Brexit is two words ‘British exit,’ coined in response to Britain exiting their membership with the European Union.
Britain already uses separate currency than the rest of the EU, the pound. After the outcome, it at one point fell more than 10 percent, though it has since slightly recovered. Another outcome of the vote is Britain’s Prime Minister David Cameron, who advocated for staying in the EU, resigned this morning.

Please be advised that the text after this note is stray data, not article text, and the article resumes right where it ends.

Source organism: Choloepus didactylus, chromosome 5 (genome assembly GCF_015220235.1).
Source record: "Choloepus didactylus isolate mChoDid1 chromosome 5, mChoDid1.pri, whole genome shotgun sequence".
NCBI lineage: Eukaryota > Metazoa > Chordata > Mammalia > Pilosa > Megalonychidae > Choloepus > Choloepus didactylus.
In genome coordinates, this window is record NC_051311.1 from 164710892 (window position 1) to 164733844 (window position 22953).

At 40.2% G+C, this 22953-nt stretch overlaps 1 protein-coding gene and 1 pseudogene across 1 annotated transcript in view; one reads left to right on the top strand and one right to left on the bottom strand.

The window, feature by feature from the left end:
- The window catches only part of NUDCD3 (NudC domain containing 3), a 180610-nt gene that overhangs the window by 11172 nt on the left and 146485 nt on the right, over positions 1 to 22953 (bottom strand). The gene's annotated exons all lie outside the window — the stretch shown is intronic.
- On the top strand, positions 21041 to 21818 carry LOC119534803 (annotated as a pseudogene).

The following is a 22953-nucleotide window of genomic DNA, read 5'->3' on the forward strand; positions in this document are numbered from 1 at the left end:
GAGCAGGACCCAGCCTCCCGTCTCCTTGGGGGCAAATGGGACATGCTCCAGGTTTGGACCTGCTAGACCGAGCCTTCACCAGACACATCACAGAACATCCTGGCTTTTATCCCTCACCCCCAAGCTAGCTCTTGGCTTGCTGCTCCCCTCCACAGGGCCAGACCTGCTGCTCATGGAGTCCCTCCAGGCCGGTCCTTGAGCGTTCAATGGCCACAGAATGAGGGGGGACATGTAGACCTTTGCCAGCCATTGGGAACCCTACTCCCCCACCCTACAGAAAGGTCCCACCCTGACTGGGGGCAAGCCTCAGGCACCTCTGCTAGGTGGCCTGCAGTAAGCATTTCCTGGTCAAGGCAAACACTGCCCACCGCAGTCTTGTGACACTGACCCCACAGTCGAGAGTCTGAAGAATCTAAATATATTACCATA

U.S. stocks plunged more than 3 percent Friday to end in the red for the year so far after Britain surprised markets by voting to leave the European Union.
The Dow Jones industrial average closed down about 611 points, the eighth-largest point loss ever. On a percentage basis the Dow and S&P had their worst day since August 2015, while the Nasdaq composite’s 4.1 percent decline was the index’s worst since August 2011.
Financials dropped 5.4 percent in their worst day since August 2011 to lead nine S&P 500 sectors lower. On the contrary for investors, utilities, telecoms and REITs are benefiting from the continuing low rates.